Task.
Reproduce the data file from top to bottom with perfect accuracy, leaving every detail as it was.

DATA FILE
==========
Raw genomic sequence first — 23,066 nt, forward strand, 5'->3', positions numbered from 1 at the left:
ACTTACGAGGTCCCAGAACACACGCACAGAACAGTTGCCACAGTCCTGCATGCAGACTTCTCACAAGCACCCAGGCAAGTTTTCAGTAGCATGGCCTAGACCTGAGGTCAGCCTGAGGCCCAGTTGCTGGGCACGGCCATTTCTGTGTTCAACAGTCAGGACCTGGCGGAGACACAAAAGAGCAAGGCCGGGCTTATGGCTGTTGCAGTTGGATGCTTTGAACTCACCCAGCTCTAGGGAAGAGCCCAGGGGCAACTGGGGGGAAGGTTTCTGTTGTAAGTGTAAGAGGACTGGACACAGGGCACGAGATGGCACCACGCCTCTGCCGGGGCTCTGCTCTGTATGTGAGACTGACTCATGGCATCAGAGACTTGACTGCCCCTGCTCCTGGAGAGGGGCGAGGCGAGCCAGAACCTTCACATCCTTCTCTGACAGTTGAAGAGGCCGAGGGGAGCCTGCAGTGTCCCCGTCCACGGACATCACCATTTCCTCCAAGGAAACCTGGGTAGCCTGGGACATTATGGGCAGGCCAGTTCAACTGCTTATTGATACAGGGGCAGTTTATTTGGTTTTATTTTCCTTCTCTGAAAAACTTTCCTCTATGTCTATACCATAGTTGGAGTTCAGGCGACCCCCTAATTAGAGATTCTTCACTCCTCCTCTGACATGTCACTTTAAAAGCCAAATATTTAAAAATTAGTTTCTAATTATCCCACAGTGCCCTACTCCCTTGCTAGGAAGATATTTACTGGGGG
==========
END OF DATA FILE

Raw genomic sequence first — 23,066 nt, forward strand, 5'->3', positions numbered from 1 at the left:
ACTTACGAGGTCCCAGAACACACGCACAGAACAGTTGCCACAGTCCTGCATGCAGACTTCTCACAAGCACCCAGGCAAGTTTTCAGTAGCATGGCCTAGACCTGAGGTCAGCCTGAGGCCCAGTTGCTGGGCACGGCCATTTCTGTGTTCAACAGTCAGGACCTGGCGGAGACACAAAAGAGCAAGGCCGGGCTTATGGCTGTTGCAGTTGGATGCTTTGAACTCACCCAGCTCTAGGGAAGAGCCCAGGGGCAACTGGGGGGAAGGTTTCTGTTGTAAGTGTAAGAGGACTGGACACAGGGCACGAGATGGCACCACGCCTCTGCCGGGGCTCTGCTCTGTATGTGAGACTGACTCATGGCATCAGAGACTTGACTGCCCCTGCTCCTGGAGAGGGGCGAGGCGAGCCAGAACCTTCACATCCTTCTCTGACAGTTGAAGAGGCCGAGGGGAGCCTGCAGTGTCCCCGTCCACGGACATCACCATTTCCTCCAAGGAAACCTGGGTAGCCTGGGACATTATGGGCAGGCCAGTTCAACTGCTTATTGATACAGGGGCAGTTTATTTGGTTTTATTTTCCTTCTCTGAAAAACTTTCCTCTATGTCTATACCATAGTTGGAGTTCAGGCGACCCCCTAATTAGAGATTCTTCACTCCTCCTCTGACATGTCACTTTAAAAGCCAAATATTTAAAAATTAGTTTCTAATTATCCCACAGTGCCCTACTCCCTTGCTAGGAAGATATTTACTGGGGG